Table of Contents
Smart Materials Research
Volume 2012, Article ID 287128, 9 pages
Research Article

Comparison of Analog and Digital Self-Powered Systems in Multimodal Vibration Suppression

1Institute of Space and Astronautical Science (ISAS), Japan Aerospace Exploration Agency (JAXA), 3-1-1 Yoshinodai, Chuo-Ward, Sagamihara, Kanagawa 252-5210, Japan
2Department of Aerospace Engineering, Tohoku University, 6-6-01 Aoba, Aramaki, Aoba-Ward, Sendai 980-8579, Japan

Received 14 December 2011; Accepted 15 January 2012

Academic Editor: Ma Jan

Copyright © 2012 Shigeru Shimose et al. This is an open access article distributed under the Creative Commons Attribution License, which permits unrestricted use, distribution, and reproduction in any medium, provided the original work is properly cited.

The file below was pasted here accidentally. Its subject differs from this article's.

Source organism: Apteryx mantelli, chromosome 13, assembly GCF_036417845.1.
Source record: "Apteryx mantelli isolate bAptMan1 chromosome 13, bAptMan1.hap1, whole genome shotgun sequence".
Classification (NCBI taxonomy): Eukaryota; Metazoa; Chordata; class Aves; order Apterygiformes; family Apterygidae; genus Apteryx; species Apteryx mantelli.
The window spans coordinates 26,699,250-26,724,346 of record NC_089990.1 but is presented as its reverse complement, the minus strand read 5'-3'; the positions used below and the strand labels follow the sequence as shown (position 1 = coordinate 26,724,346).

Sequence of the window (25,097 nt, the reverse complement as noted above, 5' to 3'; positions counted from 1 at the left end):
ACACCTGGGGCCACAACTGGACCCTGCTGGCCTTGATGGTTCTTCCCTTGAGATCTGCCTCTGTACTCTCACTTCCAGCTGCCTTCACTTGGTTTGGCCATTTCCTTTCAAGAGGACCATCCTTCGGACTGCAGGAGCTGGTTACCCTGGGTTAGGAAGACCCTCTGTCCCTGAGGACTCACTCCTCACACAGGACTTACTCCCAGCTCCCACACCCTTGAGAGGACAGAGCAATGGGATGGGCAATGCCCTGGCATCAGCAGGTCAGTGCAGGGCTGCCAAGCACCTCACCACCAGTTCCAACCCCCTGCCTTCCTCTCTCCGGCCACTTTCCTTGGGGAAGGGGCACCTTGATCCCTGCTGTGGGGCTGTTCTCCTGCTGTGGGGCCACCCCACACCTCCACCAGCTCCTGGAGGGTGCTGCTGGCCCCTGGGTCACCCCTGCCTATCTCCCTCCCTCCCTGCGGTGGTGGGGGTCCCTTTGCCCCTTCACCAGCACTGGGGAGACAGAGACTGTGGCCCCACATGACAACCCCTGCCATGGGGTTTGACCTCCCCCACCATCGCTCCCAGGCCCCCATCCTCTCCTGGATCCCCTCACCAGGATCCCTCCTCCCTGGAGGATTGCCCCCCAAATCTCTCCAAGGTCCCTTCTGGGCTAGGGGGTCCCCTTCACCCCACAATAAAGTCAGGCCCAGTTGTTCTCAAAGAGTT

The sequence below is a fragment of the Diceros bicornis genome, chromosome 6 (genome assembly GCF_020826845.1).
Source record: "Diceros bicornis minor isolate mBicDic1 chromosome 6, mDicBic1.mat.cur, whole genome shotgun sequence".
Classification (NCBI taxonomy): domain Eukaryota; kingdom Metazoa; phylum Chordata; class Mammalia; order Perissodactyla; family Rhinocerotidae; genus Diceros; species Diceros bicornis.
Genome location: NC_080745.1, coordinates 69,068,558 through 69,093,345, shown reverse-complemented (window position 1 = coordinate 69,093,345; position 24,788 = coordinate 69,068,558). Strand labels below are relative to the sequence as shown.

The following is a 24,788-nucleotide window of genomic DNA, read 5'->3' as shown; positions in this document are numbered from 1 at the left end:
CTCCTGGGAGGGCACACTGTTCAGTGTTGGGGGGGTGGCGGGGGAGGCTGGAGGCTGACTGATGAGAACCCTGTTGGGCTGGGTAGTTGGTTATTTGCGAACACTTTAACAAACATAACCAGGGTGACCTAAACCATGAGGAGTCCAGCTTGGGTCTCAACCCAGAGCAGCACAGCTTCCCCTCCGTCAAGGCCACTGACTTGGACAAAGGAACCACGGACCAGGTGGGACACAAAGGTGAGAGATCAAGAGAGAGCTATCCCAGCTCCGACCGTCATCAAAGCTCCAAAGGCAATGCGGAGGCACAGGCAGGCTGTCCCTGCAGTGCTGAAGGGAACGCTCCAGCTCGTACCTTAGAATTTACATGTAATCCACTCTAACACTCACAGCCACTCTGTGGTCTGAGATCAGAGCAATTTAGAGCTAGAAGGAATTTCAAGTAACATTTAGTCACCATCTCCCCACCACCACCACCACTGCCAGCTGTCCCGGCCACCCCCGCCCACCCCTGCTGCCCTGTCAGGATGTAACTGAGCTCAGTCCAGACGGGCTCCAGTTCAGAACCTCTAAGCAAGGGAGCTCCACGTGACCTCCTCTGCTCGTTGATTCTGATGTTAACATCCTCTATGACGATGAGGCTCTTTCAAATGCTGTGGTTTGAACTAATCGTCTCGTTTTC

This paper compares our analog and digital self-powered systems for vibration suppression, and shows experimental results of multimodal vibration suppression for both self-powered systems. The experimental results are evaluated in light of the damping performance and adaptability under various vibrational conditions. We demonstrate various examples of our innovative vibration suppression method, called “digital self-powered.” Proper status switching of an electric circuit made up of an inductor and a selective switch connected to a piezoelectric transducer attenuates the vibrations. The control logic calculation and the switching events are performed with a digital microprocessor that is driven by the electrical energy converted from the mechanical vibration energy. Therefore, this vibration suppression system runs without any external power supply. The self-powering feature makes this suppression method useful in various applications. To realize an ideal vibration suppression system that is both self-powered and effective in suppressing multimode vibration, sophisticated control logic is implemented in the digital microprocessor. We demonstrate that our digital self-powered system can reduce the vibrational displacements of a randomly excited multimodal structure, by as much as 35.5%.